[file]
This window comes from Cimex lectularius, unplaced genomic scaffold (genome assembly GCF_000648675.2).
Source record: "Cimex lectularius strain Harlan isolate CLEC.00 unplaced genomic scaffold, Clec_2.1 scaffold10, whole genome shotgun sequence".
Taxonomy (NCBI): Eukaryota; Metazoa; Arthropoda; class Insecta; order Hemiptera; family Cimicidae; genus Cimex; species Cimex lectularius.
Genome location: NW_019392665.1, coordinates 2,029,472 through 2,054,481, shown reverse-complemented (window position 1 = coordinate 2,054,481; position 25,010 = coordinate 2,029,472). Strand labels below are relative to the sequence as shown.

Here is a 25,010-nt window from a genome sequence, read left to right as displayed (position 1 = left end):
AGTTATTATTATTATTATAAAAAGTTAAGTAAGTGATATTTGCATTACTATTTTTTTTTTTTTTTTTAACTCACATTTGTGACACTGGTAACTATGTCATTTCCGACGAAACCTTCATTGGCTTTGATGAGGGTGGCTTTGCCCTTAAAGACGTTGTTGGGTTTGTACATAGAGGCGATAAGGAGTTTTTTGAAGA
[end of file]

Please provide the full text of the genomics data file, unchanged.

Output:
This window comes from Cimex lectularius, unplaced genomic scaffold (genome assembly GCF_000648675.2).
Source record: "Cimex lectularius strain Harlan isolate CLEC.00 unplaced genomic scaffold, Clec_2.1 scaffold10, whole genome shotgun sequence".
Taxonomy (NCBI): Eukaryota; Metazoa; Arthropoda; class Insecta; order Hemiptera; family Cimicidae; genus Cimex; species Cimex lectularius.
Genome location: NW_019392665.1, coordinates 2,029,472 through 2,054,481, shown reverse-complemented (window position 1 = coordinate 2,054,481; position 25,010 = coordinate 2,029,472). Strand labels below are relative to the sequence as shown.

Here is a 25,010-nt window from a genome sequence, read left to right as displayed (position 1 = left end):
AGTTATTATTATTATTATAAAAAGTTAAGTAAGTGATATTTGCATTACTATTTTTTTTTTTTTTTTTAACTCACATTTGTGACACTGGTAACTATGTCATTTCCGACGAAACCTTCATTGGCTTTGATGAGGGTGGCTTTGCCCTTAAAGACGTTGTTGGGTTTGTACATAGAGGCGATAAGGAGTTTTTTGAAGA